At a glance...

Previewer Platform Publisher Developer Players Release Date Screenshots
Dave Wickham Xbox Ubisoft Ubisoft Montpellier Unknown November 2005 Here

GME: Peter Jackson's King Kong preview

This preview is based solely on the code available at Games Market Europe.

Peter Jackson's King Kong, to give it its full name, is the game based on the film of the same name, and looks like it could be shaping up to be one of those rarities in the gaming world: a movie-based game that doesn't suck.

King Kong contains two vastly different game types; one in which you are Jack, walking around in a 1st person viewpoint, and one where you are the great Kong himself, roaming through the jungle in third-person. However, the only Kong level we tried was a 2.5D fist-fighting action-based mode between Kong and a T-Rex. Quite how the main two will go together, we don't know; between dying and crashing the Xbox, it was impossible to tell if the different gameplay styles have been seamlessly integrated yet without the continuous story available.

So, to start things off let's concentrate on Jack's gameplay. Initially it looks and feels like a standard first person shooter... at least until you meet your first enemy. At this point I died 10 times, thought "Cor, he's tough", set invincible mode on (which won't be in the final game), then realised that he can't be killed: King Kong doesn't reward you for attempting to kill everything that moves. In amongst major variations from the traditional FPS such as this, more minor quirks that aren't immediately obvious are present - to give one example, the amount of ammunition you have isn't given in exact figures on a HUD; instead Jack will say approximately how much ammo is left when you reload. In fact, even if there were exact numbers, there would be nowhere to put them - King Kong is totally devoid of any HUDs, relying solely on visual and aural cues to inform you of your status, so as to increase the cinematic experience.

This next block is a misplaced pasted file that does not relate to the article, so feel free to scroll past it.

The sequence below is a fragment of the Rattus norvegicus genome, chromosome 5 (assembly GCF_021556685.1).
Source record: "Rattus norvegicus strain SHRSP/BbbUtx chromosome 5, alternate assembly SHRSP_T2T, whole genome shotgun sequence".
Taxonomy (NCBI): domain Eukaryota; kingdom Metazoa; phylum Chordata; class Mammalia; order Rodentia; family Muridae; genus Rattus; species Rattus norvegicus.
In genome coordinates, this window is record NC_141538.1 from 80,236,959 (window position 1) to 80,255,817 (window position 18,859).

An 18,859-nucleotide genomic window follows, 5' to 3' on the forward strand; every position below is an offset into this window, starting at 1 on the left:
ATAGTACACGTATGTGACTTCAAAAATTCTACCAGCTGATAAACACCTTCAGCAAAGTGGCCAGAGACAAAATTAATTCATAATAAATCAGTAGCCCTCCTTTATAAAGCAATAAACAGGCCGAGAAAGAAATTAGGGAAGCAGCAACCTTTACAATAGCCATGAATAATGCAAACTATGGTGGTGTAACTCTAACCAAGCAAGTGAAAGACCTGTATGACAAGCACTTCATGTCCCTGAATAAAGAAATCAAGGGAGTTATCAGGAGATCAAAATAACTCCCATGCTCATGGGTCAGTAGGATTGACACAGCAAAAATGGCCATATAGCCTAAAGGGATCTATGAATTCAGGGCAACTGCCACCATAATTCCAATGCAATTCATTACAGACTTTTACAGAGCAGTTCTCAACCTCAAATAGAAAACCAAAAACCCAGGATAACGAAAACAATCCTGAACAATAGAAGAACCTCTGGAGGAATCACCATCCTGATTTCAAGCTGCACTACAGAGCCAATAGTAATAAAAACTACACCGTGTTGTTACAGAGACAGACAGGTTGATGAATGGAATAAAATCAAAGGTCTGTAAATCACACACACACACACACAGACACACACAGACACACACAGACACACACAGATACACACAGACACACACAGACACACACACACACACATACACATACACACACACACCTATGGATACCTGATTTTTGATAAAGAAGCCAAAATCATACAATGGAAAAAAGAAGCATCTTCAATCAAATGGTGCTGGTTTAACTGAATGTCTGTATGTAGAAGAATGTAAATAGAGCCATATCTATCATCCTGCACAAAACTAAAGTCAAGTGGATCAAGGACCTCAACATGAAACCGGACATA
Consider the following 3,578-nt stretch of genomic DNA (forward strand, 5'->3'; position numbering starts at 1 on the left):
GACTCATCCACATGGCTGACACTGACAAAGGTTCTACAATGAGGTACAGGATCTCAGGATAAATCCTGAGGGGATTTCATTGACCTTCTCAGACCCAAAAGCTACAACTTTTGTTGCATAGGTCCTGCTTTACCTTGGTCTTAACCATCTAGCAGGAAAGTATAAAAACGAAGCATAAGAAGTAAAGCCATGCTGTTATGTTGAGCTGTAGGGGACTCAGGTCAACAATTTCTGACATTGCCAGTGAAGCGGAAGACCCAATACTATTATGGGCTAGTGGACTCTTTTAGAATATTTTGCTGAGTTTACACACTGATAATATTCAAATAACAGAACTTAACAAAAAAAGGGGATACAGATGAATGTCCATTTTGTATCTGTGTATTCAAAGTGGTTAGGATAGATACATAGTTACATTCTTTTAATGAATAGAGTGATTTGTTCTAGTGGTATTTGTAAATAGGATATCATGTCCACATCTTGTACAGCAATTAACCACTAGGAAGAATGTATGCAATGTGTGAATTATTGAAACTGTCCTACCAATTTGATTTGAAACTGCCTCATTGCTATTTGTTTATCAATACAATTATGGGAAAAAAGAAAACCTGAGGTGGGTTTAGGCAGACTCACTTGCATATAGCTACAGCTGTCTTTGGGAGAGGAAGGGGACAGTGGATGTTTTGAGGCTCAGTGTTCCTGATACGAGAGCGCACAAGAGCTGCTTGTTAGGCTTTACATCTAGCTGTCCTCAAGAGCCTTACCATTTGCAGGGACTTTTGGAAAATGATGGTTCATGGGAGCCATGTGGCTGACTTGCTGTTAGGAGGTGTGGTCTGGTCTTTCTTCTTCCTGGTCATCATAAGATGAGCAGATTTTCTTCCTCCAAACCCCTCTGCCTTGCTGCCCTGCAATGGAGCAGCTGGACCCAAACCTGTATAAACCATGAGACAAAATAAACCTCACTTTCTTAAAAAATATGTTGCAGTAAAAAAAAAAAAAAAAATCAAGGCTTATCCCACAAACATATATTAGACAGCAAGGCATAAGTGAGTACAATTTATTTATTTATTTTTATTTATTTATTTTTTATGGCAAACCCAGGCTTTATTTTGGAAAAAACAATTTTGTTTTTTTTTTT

The control system in Jack's missions is slightly confusing the first time you start. Instead of the typical manner of treating melee weapons differently to firearms, all weapons operate with a unified control system. Pressing the right trigger by itself engages the melee function of the current weapon (stabbing for a spear, or pistol whip for a gun) in the general direction that you're currently facing - it's not like you need to aim for a close-up. In order to use a ranged attack, the left trigger is held to activate aiming mode, then the right trigger is used to attack (e.g. throwing a spear or firing a firearm). While confusing at first, I quickly found myself getting used to these attack controls, and the unified nature of them means that you don't have to frantically change away from your gun if you run out of bullets.

Kong vs. T-Rex, the 2.5D fighting mode mentioned earlier, involves you playing as Kong attempting to destroy T-Rex in classic arcade-style fighting (albeit without the special moves). Needless to say, without instructions, I was mostly just mashing at buttons (and losing pretty quickly), so I can't really tell you too much more about this game style. Also, as stated, this isn't representative of the main Kong gameplay that will feature heavily, so we can't bring you details on how the main Kong controls feel.

One aspect of King Kong which is hard to miss is its grand scale. The film is filled with creatures of titanic proportions - obviously including Kong himself - and the game is no exception. In Jack's gameplay mode you can be walking through a grassy area, pass through a small passage in a wall of rock, look to your left, and see a trail of giant animals walking past you. It may not sound like much when written in plain text, but the experience is very different in the actual game; it makes you feel much smaller than you actually are. We've not had first-hand experience of this, but when playing as Kong, all of the scenery is scaled down in order to accommodate him, so the giant scale is still represented, just in a different manner.

As long as all goes well with the remaining development, Peter Jackson's King Kong looks like it will easily be fit for the licence.

A video of Dave playing King Kong at Games Market Europe is available (requires the XviD codec). You will need to save this to disk before playing.

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